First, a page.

You can experiment with an online simulation of intermittent lockdown, and test the outcomes with different parameters.

Press and popular coverage of the research:

A popular description of the work is given in our opinion article The new science of lockdowns: Alternating intervals at home and at work provide the best means of balancing safety while preserving the economy, which appeared in Scientific American in June 2020. Mark Buchanan wrote an opinion piece on this in Nature Physics: Alternate Reality, Mark Buchanan, Nature Physics, p1170, vol 16, 2nd Dec 2020. Mark Buchanan also published a further article about this project in Bloomberg Opinion, Lockdowns Are Needed, So Let's Make Them Work, by Mark Buchanan, on the 8th December 2020.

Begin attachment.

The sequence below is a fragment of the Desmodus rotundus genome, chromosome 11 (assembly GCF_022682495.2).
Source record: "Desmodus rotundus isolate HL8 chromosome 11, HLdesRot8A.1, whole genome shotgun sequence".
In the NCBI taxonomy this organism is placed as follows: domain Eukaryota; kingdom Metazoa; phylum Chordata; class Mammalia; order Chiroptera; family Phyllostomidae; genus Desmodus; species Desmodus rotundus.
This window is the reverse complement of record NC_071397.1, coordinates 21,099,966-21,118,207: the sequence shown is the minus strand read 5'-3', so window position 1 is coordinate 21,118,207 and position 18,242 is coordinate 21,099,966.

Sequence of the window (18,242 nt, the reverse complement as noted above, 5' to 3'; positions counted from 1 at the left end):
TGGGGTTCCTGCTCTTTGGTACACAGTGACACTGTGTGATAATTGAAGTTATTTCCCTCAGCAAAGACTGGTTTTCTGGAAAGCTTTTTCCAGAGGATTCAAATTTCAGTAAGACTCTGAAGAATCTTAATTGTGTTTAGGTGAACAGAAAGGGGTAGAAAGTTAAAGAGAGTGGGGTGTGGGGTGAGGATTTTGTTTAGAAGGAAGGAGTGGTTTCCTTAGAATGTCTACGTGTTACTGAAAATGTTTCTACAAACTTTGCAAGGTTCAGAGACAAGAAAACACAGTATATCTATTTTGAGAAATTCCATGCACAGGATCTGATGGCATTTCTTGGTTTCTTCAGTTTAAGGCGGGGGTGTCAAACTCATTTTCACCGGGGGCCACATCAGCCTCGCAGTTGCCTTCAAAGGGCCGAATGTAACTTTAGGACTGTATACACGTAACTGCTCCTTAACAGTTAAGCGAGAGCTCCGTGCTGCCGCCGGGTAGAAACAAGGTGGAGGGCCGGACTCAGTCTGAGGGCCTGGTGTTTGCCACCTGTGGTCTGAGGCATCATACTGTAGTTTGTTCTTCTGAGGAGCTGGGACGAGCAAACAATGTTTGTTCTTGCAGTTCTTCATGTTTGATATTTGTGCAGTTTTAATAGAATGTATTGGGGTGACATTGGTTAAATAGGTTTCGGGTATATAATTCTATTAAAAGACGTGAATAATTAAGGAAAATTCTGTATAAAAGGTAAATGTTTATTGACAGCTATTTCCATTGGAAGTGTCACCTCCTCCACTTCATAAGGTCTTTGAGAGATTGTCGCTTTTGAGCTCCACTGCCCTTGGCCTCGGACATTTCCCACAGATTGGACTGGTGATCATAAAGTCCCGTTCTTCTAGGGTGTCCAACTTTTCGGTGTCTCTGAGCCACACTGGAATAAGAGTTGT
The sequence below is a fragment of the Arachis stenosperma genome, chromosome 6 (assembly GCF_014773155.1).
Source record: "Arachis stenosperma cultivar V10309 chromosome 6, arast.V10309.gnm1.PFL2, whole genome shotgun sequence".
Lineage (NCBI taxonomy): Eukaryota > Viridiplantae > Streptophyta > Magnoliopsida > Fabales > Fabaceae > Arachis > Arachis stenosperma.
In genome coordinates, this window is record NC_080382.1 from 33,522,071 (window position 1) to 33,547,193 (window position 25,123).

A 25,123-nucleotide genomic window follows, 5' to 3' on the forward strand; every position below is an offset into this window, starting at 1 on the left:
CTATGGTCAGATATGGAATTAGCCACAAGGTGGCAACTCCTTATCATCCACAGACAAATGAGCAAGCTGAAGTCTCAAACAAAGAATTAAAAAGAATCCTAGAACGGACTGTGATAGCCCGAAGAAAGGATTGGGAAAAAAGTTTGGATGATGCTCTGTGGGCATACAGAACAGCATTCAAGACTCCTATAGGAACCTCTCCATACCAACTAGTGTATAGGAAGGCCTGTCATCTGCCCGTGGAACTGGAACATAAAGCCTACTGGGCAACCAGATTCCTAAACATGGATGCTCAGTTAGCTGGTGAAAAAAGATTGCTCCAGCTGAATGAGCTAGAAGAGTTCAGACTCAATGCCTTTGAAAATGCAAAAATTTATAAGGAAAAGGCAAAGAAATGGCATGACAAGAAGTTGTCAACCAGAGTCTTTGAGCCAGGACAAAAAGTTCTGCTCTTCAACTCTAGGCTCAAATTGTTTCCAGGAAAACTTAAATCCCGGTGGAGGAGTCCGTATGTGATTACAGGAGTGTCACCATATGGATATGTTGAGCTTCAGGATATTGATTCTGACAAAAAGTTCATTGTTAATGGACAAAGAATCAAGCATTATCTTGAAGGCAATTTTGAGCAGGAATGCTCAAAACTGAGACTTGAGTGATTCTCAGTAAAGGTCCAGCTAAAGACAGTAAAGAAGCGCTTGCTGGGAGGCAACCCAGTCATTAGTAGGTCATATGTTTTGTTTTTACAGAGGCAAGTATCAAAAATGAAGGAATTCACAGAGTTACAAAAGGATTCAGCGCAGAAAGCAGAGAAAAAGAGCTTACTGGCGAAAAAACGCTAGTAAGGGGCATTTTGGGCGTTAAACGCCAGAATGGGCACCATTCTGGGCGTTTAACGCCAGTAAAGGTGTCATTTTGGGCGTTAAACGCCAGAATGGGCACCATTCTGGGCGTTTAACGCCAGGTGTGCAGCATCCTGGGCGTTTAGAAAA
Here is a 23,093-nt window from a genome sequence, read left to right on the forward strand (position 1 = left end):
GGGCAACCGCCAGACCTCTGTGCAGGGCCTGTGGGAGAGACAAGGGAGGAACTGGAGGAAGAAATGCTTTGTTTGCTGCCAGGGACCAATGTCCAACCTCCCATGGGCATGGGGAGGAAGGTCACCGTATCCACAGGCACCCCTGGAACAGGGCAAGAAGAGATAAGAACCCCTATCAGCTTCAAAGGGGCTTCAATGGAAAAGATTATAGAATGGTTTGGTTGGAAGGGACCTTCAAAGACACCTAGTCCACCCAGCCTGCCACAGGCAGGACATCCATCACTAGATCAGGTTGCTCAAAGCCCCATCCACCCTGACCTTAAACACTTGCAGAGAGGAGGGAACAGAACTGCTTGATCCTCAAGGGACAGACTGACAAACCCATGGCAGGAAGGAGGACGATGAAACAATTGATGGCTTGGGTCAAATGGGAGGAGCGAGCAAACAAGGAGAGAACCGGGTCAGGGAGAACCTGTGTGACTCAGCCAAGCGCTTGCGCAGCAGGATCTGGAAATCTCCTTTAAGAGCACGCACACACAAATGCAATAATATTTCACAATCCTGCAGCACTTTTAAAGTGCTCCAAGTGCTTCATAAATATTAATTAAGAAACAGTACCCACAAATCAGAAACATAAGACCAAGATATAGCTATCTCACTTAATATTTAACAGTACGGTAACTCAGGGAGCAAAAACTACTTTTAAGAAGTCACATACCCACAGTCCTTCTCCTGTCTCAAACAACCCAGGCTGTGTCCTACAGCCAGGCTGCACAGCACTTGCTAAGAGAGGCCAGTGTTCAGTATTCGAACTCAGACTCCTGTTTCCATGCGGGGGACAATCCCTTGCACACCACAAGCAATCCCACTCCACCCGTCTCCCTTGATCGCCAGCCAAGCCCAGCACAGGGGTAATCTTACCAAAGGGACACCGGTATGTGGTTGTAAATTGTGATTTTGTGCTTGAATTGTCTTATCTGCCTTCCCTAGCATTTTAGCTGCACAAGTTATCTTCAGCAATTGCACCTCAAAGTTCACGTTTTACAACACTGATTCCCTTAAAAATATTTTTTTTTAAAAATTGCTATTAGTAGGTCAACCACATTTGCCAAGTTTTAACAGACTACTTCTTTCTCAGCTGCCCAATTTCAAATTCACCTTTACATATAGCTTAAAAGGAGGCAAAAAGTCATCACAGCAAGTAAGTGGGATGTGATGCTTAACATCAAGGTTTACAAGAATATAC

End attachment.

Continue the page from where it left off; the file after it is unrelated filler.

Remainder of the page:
1. M. Bin, P. Cheung, E. Crisostomi, P. Ferraro, H. Lhachemi, R. Murray-Smith, C. Myant, T. Parisini, R. Shorten, S. Stein, L. Stone, Post-lockdown abatement of COVID-19 by fast periodic switching, PLoS Comput Biol 17(1): e1008604, January 2021.
  2. Thomas Parisini, Robert Shorten, Lewi Stone, The new science of lockdowns, Scientific American, June 5th, 2020.
  3. E. Dudkina, M. Bin, J. Breen, E. Crisostomi, P. Ferraro, S. Kirkland, J. Mareček, R. Murray-Smith, Th. Parisini, L. Stone, S. Yilmaz, R. Shorten, A comparison of centrality measures and their role in controlling the spread in epidemic networks, International Journal of Control, May, 2023.
  4. Bin, M., Crisostomi, E., Ferraro, P., Murray-Smith, R., Parisini, T., Shorten, R., & Stein, S., Hysteresis-based supervisory control with application to non-pharmaceutical containment of COVID-19. Annual reviews in control, 52, 508-522, 2021.